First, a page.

Amid the upheavals in Egypt since January, reports have begun to emerge of a surge in disappearances of Coptic girls.
One priest in Cairo estimates that at least 21 young girls, many as young as 14, have disappeared from his parish alone.
In most cases, when a Christian girl who disappears is found by her family, she has been converted to Islam and married. The Coptic authorities, have even set up a series of refuges in monasteries to handle the growing numbers of girls who wish to return to their families, many of whom are not accepted by their family of origin.
But a worse problem for these women is that their conversion to Islam is irreversible.
Religion is stated on Egyptian ID documents and even though secular law provides for reversions, under the growth of sharia they are very difficult, except for those affording legal advocacy.
This situation is not unique to Egypt. There have been consistent reports of girls being coerced into Islamic conversion and marriage in India, Pakistan, and Sri Lanka.
That many of these girls are initially runaways is not in doubt. However, there is also evidence that a huge number are converted and married against their will.
The situation was documented in a controversial report published in 2009 on conversion and forced marriage of Coptic women by Washington DC-based Christian Solidarity International. The authors are Washington academic Michele Clark and Egyptian Coptic broadcast journalist Nadia Ghaly, based in Melbourne.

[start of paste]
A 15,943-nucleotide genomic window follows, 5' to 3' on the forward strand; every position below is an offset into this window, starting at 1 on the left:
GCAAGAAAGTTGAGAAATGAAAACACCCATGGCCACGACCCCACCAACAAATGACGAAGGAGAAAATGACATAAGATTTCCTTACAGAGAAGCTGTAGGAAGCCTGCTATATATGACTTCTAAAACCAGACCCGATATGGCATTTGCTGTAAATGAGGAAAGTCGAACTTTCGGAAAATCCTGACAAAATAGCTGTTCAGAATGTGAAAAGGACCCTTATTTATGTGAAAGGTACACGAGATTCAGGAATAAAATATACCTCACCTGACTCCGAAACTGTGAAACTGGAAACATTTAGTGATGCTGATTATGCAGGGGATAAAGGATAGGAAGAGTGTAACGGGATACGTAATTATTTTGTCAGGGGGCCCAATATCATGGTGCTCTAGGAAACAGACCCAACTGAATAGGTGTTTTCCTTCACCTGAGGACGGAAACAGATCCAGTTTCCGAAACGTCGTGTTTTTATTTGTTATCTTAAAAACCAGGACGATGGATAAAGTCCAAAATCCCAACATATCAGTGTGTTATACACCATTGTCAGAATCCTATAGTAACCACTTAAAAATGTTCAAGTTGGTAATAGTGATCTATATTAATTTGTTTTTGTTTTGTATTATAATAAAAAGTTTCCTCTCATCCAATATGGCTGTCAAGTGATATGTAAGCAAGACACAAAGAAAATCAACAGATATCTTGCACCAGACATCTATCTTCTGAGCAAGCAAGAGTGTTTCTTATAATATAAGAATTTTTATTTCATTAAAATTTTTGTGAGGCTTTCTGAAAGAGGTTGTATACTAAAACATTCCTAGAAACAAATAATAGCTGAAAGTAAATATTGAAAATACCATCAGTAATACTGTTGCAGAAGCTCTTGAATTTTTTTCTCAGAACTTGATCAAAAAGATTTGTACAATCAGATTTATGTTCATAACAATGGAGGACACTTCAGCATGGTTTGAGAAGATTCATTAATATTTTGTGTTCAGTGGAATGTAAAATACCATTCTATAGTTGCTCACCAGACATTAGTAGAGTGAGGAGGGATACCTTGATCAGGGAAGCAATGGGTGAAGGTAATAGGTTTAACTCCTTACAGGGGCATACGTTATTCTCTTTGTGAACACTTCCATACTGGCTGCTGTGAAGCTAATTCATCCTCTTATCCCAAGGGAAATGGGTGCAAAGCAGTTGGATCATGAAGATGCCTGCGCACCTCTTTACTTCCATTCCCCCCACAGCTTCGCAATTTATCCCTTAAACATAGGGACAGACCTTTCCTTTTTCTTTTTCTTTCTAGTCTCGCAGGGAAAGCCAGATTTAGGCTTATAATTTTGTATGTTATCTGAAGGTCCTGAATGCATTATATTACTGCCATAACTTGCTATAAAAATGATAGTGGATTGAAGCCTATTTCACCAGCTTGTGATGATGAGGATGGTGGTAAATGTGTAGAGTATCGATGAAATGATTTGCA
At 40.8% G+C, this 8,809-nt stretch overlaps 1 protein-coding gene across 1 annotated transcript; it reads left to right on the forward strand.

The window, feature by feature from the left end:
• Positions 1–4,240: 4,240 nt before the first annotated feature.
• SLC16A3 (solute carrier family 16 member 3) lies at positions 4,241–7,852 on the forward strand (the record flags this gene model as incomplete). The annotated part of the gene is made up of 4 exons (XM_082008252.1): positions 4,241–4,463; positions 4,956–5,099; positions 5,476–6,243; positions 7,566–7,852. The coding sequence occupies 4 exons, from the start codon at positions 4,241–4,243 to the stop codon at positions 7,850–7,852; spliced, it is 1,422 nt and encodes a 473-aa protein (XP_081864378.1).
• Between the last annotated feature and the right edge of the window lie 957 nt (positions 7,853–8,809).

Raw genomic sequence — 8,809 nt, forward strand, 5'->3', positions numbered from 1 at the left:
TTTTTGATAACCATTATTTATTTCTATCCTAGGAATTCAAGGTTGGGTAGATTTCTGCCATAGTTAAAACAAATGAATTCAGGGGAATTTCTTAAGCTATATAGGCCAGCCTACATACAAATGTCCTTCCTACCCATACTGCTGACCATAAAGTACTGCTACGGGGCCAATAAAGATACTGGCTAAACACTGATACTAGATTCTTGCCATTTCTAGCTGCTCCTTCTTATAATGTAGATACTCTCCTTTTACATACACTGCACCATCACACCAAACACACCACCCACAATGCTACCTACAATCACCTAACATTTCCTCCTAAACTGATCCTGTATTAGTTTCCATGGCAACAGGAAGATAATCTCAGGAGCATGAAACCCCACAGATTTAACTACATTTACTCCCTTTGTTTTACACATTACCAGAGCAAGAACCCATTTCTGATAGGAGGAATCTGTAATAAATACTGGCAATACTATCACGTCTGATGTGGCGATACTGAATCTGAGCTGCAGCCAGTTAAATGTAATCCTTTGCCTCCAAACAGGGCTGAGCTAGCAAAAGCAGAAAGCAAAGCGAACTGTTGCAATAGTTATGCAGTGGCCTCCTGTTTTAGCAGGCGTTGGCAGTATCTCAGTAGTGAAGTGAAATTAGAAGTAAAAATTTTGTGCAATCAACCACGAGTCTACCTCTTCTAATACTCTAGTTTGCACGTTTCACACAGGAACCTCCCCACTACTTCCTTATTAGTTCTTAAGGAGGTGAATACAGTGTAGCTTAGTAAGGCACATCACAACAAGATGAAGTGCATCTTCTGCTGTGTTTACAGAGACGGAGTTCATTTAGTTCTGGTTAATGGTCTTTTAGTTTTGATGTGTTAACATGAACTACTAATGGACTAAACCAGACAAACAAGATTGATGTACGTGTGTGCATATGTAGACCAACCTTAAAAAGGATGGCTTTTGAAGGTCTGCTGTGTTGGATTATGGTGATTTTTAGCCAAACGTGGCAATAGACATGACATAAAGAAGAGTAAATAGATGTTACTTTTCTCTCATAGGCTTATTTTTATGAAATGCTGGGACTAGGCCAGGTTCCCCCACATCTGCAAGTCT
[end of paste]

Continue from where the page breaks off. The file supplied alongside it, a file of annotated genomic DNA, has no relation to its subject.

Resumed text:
Between 2005 and 2008 they interviewed and documented 50 Egyptian women, mostly aged between 14 and 25, who had decided to return to their families. All claim to have been tricked, coerced or raped, converted to Islam and married. Most of the interviewees were trying to reconvert to their Christian identity, with limited or no success. The report’s conclusions were printed in several major publications, including Forbes magazine.
Since the so-called Arab Spring, and the ensuing riots at Christian churches, the authors are trying to bring the subject of forced conversion and marriage to greater prominence.
Both groups live extremely closed, highly traditional separate lives and the norms surrounding marriage and sex are almost medieval, says Ghaly.
So, for example, it is not unheard of for a young Christian girl from a poor family to run away from an arranged marriage. Yet a high proportion of these women claim coercion, even rape, despite the shame that such a claim will cause if the girl wishes to return.
Many claim they were kept as virtual slaves. Others who were able to leave could not bring their children. Ghaly claims this is more than overt religious oppression, and amounts to “a form of cultural genocide”.
She cites a document published by Human Rights Watch in November 2007, which says that even if Coptic women can obtain a divorce from their Muslim husband, those who wish to return to Christianity “meet with refusal and harassment from the Civil Status Department of the Ministry of Interior”.
Under sharia law, reconversion is considered apostasy punishable by death.